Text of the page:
EUROPAM

European Public Accountability Mechanisms

Norway

Country score (European Average*)
  • 39(66) Political Financing
  • 29(50) Financial Disclosure
  • 27(40) Conflict of Interest
  • 60(56) Freedom of Information
  • 63(65) Public Procurement

Country Facts

IncomeHigh
GNI per capita (2011 PPP $)67319.95
Population, total5232929.00
Urban population (% of total)80.73
Internet users (per 100 people)97.30
Life expectancy at birth (years)82.10
Mean years of schooling (years)12.7
Global Competitiveness Index5.4
Sources: World Bank, UNDP, WEF.

Political Financing

The Political Parties Act (2005, amended 2015) is the main law regulating the financing of political parties in Norway.

There are some limits on the private income of political parties in Norway. There are bans on donations from foreign interests and anonymous donors. There are only bans on corporations that are partly owned by the government and no bans on donations from trade unions. There are no limits on the amount that can be donated to parties.

There is public funding available for political parties and it is allocated on the basis of the share of votes in the previous election and the representation in the elected body. There are no conditions on how that funding may be spent. There are no provisions on subsidized media access but there is indirect public funding available in the form of tax relief.

For regulations on spending there are no bans on state resources being used in favour or against a political party or candidate and there are no limits on what parties and candidates can spend.

Parties are required to report on their finances. Reports must disclose finances in relation to the election campaign, the identity of anonymous donors and must be made public. Reports are overseen by the Political Parties Act Committee and the Party Auditing Committee. There are sanctions for those breaching the provisions of the law in the form of fines, the loss of public funding, forfeiture and sanctions under the criminal law.


Quantitative Data

Primary Metric

2012201520162017Trend
Bans and limits on private income28282828
Public funding38383838
Regulations on spending0000
Reporting, oversight and sanctions83929292

Values lie in range between 0 and 100, higher values implying higher legislation comprehensiveness


Qualitative Data

We are frequently reviewing and refining our data, so in case you notice any mistake in our assessment, feel free to send us an email by clicking the button ()

Bans and limits on private income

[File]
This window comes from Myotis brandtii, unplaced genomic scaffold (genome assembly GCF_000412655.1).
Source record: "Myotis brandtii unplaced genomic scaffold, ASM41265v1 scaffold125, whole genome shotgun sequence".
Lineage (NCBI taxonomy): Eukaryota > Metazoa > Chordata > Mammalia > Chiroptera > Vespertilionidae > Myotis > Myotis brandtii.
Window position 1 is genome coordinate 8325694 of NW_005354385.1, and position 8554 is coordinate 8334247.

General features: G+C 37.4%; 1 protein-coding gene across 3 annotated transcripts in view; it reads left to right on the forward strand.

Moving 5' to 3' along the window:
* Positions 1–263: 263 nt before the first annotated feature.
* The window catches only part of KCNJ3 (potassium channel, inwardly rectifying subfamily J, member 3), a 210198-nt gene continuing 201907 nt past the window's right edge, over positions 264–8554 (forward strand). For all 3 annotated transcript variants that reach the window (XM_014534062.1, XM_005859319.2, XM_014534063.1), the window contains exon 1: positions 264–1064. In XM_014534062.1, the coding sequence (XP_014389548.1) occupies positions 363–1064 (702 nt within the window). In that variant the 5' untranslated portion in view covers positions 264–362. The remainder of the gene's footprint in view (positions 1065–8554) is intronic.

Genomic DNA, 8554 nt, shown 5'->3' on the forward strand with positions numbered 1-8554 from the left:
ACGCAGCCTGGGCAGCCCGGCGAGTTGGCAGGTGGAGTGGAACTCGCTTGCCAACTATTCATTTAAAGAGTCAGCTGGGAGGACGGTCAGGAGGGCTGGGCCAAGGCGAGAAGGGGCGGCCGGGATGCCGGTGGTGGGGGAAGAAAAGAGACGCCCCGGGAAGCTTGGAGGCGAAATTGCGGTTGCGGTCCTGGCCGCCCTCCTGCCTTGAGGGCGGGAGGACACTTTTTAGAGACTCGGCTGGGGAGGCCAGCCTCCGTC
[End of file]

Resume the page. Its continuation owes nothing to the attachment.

Bans on donations from foreign interests

Is there a ban on donations from foreign interests to political parties? Yes. Political parties and party units cannot receive donations from: b) foreign donors, which means private persons who are not Norwegian citizens.‌.‌.‌or legal entities registered abroad (Section 17a(2)(b) Political Parties Act, 2005, amended 2015)
Is there a ban on donations from foreign interests to candidates? No. Absent from legal framework

Bans on corporate donations

Is there a ban on corporate donations to political parties? No. Absent from legal framework
Is there a ban on corporate donations to candidates? No. Absent from legal framework
Is there a ban on donations from corporations with government contracts to political parties? No. Absent from legal framework
Is there a ban on donations from corporations of partial government ownership to political parties? Yes. Political parties and party units cannot receive donations from: a) legal entities controlled by the state or another public authority (Section 17a(2) Political Parties Act, 2005, amended 2015)
Is there a ban on donations from corporations with government contracts to candidates? No. Absent from legal framework
Is there a ban on donations from corporations of partial government ownership to candidates? No. Absent from legal framework

Bans on donations from trade unions

Is there a ban on donations from Trade Unions to political parties? No. Absent from legal framework
Is there a ban on donations from Trade Unions to candidates? No. Absent from legal framework

Bans on anonymous donations

Is there a ban on anonymous donations to political parties? Yes. (1) Political parties and party units cannot receive donations if the donor is unknown to the party (anonymous donations). (Section 17a(1) Political Parties Act, 2005, amended 2015)
Is there a ban on anonymous donations to candidates? No. Absent from legal framework

Other bans on donations

Is there a ban on state resources being given to or received by political parties or candidates (excluding regulated public funding)? Yes. ".‌.‌.‌Section 17, paragraph 3 Political Parties Act prohibits both donations from public agencies (i.‌e.‌ legal entities under the control of the state or another public agency).‌.‌.‌" (Section 17a (2)(a) Political Parties Act, 2005, amended 2015)
Is there a ban on any other form of donation? No. Absent from legal framework

Donation limits

Is there a limit on the amount a donor can contribute to a political party over a time period (not election specific)? No. Absent from legal framework
Is there a limit on the amount a donor can contribute to a political party in relation to an election? No. Absent from legal framework
Is there a limit on the amount a donor can contribute to a candidate? No. Absent from legal framework

Public funding 

Eligibility criteria for direct public funding to political parties